Round Mountain, California
|• Total||1.684 sq mi (4.360 km2)|
|• Land||1.677 sq mi (4.343 km2)|
|• Water||0.007 sq mi (0.018 km2) 0.40%|
|Elevation||2,080 ft (635 m)|
|• Density||92/sq mi (36/km2)|
|Time zone||UTC-8 (Pacific (PST))|
|• Summer (DST)||UTC-7 (PDT)|
|GNIS feature ID||1659552|
Round Mountain is located at (40.799633, -121.943058).
According to the United States Census Bureau, the CDP has a total area of 1.7 square miles (4.4 km2), 99.60% of it land and 0.40% of it water.
Round Mountain is the geographic center of the Achomawi and Atsugewi or "Pit River" first nation. The "Pit River" tribe has never signed a treaty with the federal government and remains a strong force of opposition to federal control.
Round Mountain is the home of Hill Country Health and Wellness Center, one of the most solvent clinics in California. It also has the highest awarded LEEDS construction certificates of any clinic in California. Hill Country maintains a large youth facility.
Some organic farmers in Round Mountain are members of the Shasta Regional Seed Cooperative and work together to maintain hundreds of heirloom food crops as well as bio-dynamic farming techniques. Many residents are off the grid, using hydroelectric, solar and wind resources for their home power. Some of these forward-thinking residents also maintain local crime-watch activities and network projects to advance the sustainability of the region.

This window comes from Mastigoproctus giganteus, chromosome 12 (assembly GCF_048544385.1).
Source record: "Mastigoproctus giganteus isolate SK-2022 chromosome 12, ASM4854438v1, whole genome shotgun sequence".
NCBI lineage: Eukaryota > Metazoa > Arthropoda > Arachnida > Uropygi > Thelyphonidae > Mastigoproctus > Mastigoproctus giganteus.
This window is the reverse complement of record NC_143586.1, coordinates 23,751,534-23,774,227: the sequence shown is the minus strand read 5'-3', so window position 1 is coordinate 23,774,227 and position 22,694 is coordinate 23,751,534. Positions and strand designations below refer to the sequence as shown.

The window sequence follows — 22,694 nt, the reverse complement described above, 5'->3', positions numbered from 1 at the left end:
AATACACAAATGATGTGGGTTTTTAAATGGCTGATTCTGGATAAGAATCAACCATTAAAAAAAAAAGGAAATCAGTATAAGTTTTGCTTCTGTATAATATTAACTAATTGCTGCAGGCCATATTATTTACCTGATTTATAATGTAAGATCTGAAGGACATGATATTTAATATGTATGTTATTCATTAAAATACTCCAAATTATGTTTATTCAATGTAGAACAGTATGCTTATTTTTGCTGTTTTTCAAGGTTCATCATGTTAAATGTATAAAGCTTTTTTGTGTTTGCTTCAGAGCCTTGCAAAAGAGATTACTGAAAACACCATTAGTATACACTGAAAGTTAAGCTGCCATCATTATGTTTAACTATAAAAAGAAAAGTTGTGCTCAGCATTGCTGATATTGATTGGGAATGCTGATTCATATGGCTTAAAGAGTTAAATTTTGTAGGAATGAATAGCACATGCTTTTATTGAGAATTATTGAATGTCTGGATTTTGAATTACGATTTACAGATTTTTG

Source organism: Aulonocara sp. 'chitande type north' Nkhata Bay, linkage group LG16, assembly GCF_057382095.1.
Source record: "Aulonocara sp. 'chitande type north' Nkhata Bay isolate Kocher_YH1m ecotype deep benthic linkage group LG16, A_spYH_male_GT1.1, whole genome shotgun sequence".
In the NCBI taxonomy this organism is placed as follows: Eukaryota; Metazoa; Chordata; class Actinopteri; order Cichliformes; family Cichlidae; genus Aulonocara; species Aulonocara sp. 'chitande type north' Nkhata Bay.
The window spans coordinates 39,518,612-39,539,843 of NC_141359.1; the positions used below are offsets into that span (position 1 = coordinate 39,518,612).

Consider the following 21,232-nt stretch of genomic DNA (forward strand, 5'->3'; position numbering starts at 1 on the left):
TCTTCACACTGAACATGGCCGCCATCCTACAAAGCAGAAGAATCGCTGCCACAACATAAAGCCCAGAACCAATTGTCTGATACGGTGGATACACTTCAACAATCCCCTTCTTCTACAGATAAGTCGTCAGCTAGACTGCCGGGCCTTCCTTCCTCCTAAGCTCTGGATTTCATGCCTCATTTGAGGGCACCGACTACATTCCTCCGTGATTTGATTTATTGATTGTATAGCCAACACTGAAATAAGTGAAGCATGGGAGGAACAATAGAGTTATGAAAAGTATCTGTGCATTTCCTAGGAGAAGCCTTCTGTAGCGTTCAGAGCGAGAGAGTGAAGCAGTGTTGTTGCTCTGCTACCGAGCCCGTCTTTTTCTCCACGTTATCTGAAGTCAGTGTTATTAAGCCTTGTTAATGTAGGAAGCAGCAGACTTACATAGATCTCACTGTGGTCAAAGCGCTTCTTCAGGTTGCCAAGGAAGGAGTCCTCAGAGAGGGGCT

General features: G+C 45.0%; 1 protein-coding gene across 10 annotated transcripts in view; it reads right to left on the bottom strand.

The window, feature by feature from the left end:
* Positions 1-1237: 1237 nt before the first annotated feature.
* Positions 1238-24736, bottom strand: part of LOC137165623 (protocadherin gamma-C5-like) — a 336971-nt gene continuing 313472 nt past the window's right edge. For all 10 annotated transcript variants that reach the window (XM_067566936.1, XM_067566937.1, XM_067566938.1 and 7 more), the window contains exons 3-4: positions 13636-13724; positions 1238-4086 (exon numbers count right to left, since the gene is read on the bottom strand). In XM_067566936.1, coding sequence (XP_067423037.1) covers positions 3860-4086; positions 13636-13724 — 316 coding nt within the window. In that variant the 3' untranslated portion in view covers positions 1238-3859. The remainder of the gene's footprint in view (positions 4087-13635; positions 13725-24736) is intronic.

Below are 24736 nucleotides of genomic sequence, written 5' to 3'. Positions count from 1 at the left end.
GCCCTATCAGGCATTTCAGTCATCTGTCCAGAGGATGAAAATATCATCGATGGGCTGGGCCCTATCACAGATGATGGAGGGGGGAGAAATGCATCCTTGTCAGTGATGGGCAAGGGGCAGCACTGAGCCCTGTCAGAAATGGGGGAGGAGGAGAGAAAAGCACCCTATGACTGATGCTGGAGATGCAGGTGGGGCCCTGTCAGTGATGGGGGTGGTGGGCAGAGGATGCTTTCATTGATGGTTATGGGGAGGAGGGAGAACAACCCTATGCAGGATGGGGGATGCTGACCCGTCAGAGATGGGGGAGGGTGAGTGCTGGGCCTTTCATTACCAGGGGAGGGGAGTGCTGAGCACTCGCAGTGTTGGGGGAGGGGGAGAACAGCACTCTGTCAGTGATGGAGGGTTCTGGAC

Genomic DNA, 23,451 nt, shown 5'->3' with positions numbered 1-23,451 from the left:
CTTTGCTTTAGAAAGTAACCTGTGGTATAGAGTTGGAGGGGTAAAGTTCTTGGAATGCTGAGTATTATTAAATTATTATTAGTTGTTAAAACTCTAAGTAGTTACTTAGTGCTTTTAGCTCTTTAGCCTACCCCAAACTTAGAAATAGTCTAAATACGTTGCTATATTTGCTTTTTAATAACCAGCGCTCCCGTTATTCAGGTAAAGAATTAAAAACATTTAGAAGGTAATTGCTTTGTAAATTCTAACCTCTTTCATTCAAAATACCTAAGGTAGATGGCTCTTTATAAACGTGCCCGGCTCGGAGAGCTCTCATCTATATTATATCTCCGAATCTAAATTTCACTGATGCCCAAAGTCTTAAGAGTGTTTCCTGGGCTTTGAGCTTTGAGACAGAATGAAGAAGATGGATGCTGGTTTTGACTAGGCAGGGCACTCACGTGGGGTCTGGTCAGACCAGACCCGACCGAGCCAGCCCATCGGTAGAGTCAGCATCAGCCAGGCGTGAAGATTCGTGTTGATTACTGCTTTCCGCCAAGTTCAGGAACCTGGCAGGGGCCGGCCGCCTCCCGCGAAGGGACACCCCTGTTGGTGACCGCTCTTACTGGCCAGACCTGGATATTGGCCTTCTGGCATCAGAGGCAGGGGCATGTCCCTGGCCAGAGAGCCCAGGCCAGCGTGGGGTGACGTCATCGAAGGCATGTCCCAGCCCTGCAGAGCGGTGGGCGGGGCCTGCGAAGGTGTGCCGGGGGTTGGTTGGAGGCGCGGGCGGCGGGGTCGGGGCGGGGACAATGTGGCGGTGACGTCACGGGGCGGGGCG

A second substation was planned, then canceled, in 2009, along with 650 miles (1,050 km) of electrical lines from central California thru Round Mountain and then northbound. This plan, called TANC (Transmission Authority of Northern California), was halted by citizens who produced presentations statewide, showing that Department of Energy data conflicted with the project's stated goals. This 1.4 billion dollar TANC project was stopped in about 90 days.
Cedar Creek Elementary School is not currently operating as most Round Mountain students are attending schools in the Mountain Union (K-8) District in nearby Montgomery Creek. Round Mountain Community Center is administered through the local Lion's Club/VFW and has capacity for about 200.
The geography in Round Mountain has been at times very unstable. Several homes, a store, and a nightclub have been among buildings destroyed in landslides. Many of the power lines in the area appear to be constantly repaired due to shifting foundations. After both the Fountain Fire and the introduction of power lines (which increased erosion due to construction as well as due to a program to maintain low or no vegetation under and alongside high-tension wires), slides in the area increased. The location of a major road reconstruction project in 2009 of "the fountain" (a set of curves leading into Round Mountain from the west) became the scene of major shifting, road buckling, and surface water eruptions in the first rain season after completion.
Local geography invites fishing, mountain climbing, and hiking as well as opportunities to experience some of California's wildest land.
At the 2010 census Round Mountain had a population of 155. The population density was 92.1 people per square mile (35.5/km2). The racial makeup of Round Mountain was 126 (81.3%) White, 2 (0.6%) African American, 12 (7.7%) Native American, 3 (1.9%) Asian, 1 (0.6%) Pacific Islander, 1 (0.6%) from other races, and 11 (7.1%) from two or more races. Hispanic or Latino of any race were 12 people (7.7%).
The whole population lived in households, no one lived in non-institutionalized group quarters and no one was institutionalized.